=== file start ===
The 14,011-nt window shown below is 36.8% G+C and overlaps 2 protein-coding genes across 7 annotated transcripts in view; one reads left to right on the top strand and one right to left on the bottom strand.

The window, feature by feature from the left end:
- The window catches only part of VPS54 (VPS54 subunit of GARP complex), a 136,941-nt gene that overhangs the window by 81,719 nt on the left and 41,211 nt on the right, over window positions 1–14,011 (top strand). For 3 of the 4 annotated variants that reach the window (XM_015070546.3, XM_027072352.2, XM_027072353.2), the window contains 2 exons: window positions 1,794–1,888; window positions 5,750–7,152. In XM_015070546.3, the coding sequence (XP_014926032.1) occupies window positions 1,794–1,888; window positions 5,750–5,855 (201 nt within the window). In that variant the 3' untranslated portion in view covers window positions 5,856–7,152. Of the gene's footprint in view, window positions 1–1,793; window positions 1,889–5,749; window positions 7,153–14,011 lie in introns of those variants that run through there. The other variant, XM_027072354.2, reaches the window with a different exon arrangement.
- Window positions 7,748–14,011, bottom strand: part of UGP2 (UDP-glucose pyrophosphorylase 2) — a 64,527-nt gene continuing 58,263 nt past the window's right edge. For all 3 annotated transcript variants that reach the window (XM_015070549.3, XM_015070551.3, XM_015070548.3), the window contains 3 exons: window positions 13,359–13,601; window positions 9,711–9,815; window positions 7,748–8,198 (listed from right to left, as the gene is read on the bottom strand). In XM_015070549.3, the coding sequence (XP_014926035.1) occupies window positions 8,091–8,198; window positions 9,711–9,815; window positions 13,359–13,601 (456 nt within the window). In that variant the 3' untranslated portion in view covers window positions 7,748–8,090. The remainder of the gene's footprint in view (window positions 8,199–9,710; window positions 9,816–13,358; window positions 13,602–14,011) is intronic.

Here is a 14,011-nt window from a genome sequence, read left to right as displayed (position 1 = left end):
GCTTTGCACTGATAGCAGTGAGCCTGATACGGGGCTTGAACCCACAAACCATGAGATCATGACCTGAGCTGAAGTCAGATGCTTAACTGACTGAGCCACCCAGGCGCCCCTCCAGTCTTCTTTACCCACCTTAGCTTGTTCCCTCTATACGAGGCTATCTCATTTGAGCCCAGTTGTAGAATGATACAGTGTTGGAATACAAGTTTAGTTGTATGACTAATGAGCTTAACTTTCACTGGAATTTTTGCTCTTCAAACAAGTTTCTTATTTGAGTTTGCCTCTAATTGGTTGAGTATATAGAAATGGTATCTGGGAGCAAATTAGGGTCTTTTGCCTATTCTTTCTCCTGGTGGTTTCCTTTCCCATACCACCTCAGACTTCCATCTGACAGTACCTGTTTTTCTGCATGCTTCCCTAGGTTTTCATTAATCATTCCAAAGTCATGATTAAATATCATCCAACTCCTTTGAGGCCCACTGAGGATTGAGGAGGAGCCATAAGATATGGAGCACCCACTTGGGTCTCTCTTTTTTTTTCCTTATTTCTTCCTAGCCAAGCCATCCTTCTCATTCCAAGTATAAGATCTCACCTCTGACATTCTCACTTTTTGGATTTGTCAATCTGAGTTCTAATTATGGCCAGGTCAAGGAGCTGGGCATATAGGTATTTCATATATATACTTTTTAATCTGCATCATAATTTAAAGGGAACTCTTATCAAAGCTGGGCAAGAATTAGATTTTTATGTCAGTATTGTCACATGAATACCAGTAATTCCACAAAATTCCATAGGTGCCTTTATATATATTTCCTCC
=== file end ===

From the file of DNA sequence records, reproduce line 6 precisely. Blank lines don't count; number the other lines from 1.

GCTTTGCACTGATAGCAGTGAGCCTGATACGGGGCTTGAACCCACAAACCATGAGATCATGACCTGAGCTGAAGTCAGATGCTTAACTGACTGAGCCACCCAGGCGCCCCTCCAGTCTTCTTTACCCACCTTAGCTTGTTCCCTCTATACGAGGCTATCTCATTTGAGCCCAGTTGTAGAATGATACAGTGTTGGAATACAAGTTTAGTTGTATGACTAATGAGCTTAACTTTCACTGGAATTTTTGCTCTTCAAACAAGTTTCTTATTTGAGTTTGCCTCTAATTGGTTGAGTATATAGAAATGGTATCTGGGAGCAAATTAGGGTCTTTTGCCTATTCTTTCTCCTGGTGGTTTCCTTTCCCATACCACCTCAGACTTCCATCTGACAGTACCTGTTTTTCTGCATGCTTCCCTAGGTTTTCATTAATCATTCCAAAGTCATGATTAAATATCATCCAACTCCTTTGAGGCCCACTGAGGATTGAGGAGGAGCCATAAGATATGGAGCACCCACTTGGGTCTCTCTTTTTTTTTCCTTATTTCTTCCTAGCCAAGCCATCCTTCTCATTCCAAGTATAAGATCTCACCTCTGACATTCTCACTTTTTGGATTTGTCAATCTGAGTTCTAATTATGGCCAGGTCAAGGAGCTGGGCATATAGGTATTTCATATATATACTTTTTAATCTGCATCATAATTTAAAGGGAACTCTTATCAAAGCTGGGCAAGAATTAGATTTTTATGTCAGTATTGTCACATGAATACCAGTAATTCCACAAAATTCCATAGGTGCCTTTATATATATTTCCTCC